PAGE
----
DHCP: The Networking Protocol That the Gives You an IP Address
As long as you're learning about your IP address, you should learn a little about something called DHCP—which stands for Dynamic Host Configuration Protocol. Why bother? Because it has a direct impact on millions of IP addresses, most likely including yours.
DHCP is at the heart of assigning you (and everyone) their IP address. The key word in DHCP is protocol—the guiding rules and process for Internet connections for everyone, everywhere. DHCP is consistent, accurate and works the same for every computer. Remember that without an IP address, you would not be able to receive the information you requested. As you've learned (by reading IP: 101), your IP address tells the Internet to send the information that you requested (Web page, email, data, etc.) right to the computer that requested it.
Those incredible protocols
There are more than one billion computers in the world, and each individual computer needs its own IP address whenever it's online. The TCP/IP protocols (our computers' built-in, internal networking software) include a DHCP protocol. It automatically assigns and keeps tabs of IP addresses and any "subnetworks" that require them. Nearly all IP addresses are dynamic, as opposed to "static" IP addresses that never change.
DHCP is a part of the "application layer," which is just one of the several TCP/IP protocols. All of the processing and figuring out of what to send to whom happens virtually instantly.
Clients and servers
The networking world classifies computers into two distinctive categories: 1) individual computers, called "hosts," and 2) computers that help process and send data (called "servers"). A DHCP server is one computer on the network that has a number of IP address at its disposal to assign to the computers/hosts on that network. If you use a cable company for Internet access, making them your Internet Service Provider, they likely are your DHCP server.
Think of getting an IP address as similar to obtaining a special permission slip from the DHCP server to use the Internet. In this scenario, you are the DHCP client—whenever you want to go on the Internet, your computer automatically requests an IP address from the network's DHCP server. If there's one available, the DHCP server sends a response containing an IP address to your computer.
How DHCP works
The key word in DHCP is "dynamic." Because instead of having just one fixed and specific IP address, most computers will be assigned one that is available from a subnet or "pool" that is assigned to the network. The Internet isn't one big computer in one big location. It's an interconnected network of networks, all created to make one-on-one connections between any two clients that want to exchange information.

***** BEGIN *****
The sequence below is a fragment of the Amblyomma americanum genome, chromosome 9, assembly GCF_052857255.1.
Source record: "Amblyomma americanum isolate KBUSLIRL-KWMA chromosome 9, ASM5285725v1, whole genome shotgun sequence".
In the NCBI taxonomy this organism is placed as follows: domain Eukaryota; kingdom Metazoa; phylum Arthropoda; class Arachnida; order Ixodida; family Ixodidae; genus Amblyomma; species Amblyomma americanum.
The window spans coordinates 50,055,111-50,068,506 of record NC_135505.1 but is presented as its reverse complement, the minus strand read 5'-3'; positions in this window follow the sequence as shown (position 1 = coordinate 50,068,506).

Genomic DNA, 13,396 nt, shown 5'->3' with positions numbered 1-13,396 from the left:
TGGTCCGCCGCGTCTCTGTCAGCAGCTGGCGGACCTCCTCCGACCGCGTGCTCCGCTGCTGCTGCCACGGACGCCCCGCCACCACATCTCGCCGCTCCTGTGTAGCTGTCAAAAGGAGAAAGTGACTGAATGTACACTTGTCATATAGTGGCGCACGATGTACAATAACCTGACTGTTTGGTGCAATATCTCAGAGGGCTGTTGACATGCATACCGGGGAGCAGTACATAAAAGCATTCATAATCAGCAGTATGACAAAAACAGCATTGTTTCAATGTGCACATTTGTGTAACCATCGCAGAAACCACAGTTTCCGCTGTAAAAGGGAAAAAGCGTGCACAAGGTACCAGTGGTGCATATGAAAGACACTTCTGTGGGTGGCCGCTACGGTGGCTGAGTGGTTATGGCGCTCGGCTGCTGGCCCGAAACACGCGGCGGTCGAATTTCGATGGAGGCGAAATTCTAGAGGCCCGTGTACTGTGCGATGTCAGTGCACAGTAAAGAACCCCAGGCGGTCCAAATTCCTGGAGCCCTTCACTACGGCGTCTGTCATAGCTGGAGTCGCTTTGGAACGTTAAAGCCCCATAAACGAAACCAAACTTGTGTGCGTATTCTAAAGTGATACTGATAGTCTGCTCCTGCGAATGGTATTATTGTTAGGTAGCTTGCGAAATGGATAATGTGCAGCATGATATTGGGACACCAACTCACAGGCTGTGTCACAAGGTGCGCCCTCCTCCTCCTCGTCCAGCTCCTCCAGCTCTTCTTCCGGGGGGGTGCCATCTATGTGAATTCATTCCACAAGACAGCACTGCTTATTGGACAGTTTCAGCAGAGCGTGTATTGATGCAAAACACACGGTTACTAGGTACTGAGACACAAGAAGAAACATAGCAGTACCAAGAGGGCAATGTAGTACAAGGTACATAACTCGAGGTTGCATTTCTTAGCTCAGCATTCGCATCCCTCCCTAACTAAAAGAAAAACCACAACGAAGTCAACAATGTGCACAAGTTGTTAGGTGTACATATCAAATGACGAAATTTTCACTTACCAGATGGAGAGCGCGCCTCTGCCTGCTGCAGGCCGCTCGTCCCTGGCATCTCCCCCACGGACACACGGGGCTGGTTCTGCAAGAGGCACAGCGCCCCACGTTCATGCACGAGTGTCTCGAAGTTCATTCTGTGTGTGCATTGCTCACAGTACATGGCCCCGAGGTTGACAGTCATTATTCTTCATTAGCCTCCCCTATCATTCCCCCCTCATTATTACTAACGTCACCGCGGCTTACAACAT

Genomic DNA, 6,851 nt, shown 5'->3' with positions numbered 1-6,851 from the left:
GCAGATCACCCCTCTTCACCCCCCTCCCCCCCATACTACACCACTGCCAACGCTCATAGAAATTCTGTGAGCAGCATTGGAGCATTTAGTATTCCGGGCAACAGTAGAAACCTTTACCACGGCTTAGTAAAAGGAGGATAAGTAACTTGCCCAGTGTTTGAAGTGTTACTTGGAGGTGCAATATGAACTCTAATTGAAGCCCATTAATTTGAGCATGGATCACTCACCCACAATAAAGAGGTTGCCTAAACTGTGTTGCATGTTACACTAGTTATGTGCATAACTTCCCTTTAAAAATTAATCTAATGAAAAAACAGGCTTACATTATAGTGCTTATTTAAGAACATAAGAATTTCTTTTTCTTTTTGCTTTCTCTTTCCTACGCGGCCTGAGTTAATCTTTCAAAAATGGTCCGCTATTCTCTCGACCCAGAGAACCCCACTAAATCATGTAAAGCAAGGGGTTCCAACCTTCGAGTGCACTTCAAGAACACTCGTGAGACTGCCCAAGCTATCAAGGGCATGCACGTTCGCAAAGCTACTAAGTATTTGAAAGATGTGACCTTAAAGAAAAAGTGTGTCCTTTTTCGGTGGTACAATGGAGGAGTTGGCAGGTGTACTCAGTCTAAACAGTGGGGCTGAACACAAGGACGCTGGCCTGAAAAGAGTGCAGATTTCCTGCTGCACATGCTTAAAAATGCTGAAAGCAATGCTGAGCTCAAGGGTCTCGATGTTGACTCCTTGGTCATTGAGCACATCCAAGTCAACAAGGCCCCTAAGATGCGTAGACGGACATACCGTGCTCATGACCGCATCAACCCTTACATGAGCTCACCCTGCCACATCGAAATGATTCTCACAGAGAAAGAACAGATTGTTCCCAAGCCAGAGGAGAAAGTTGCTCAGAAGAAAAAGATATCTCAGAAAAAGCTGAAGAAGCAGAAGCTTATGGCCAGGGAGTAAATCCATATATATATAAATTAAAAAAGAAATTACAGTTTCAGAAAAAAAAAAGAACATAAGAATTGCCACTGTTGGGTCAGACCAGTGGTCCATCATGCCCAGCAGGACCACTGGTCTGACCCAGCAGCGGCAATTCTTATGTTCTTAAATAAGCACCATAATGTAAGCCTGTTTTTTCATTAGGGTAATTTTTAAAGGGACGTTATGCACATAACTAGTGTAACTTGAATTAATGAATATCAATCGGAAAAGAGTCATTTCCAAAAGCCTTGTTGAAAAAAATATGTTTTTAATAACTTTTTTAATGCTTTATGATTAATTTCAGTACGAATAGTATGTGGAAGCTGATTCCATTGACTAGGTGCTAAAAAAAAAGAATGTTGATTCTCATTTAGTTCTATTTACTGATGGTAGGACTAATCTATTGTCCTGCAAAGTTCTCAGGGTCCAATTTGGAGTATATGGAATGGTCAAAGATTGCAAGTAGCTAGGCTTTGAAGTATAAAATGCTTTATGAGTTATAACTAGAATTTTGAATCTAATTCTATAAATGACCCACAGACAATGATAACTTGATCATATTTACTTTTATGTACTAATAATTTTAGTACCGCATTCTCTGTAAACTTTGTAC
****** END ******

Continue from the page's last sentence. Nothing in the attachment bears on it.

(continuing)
One of the features of DHCP is that it provides IP addresses that "expire." When DHCP assigns an IP address, it actually leases that connection identifier to the user's computer for a specific amount of time. The default lease is five days.
Here is how the DHCP process works when you go online:
- Your go on your computer to connect to the Internet.
- The network requests an IP address (this is actually referred to as a DHCP discover message).
- On behalf of your computer's request, the DHCP server allocates (leases) to your computer an IP address. This is referred to as the DHCP offer message.
- Your computer (remember—you're the DHCP client) takes the first IP address offer that comes along. It then responds with a DHCP request message that verifies the IP address that's been offered and accepted.
- DHCP then updates the appropriate network servers with the IP address and other configuration information for your computer.
- Your computer (or whatever network device you're using) accepts the IP address for the lease term.
Typically, a DHCP server renews your lease automatically, without you (or even a network administrator) having to do anything. However, if that IP address's lease expires, you'll be assigned a new IP address using the same DHCP protocols.
Here's the best part: You wouldn't even be aware of it, unless you happened to check your IP address. Your Internet usage would continue as before. DHCP takes place rather instantly, and entirely behind the scenes. We, as everyday, ordinary computer users, never have to think twice about it. We just get to enjoy this amazing and instantaneous technology that brings the Internet to our fingertips when we open our browsers. I guess you could say DHCP stands for "darn handy computer process"...or something like that.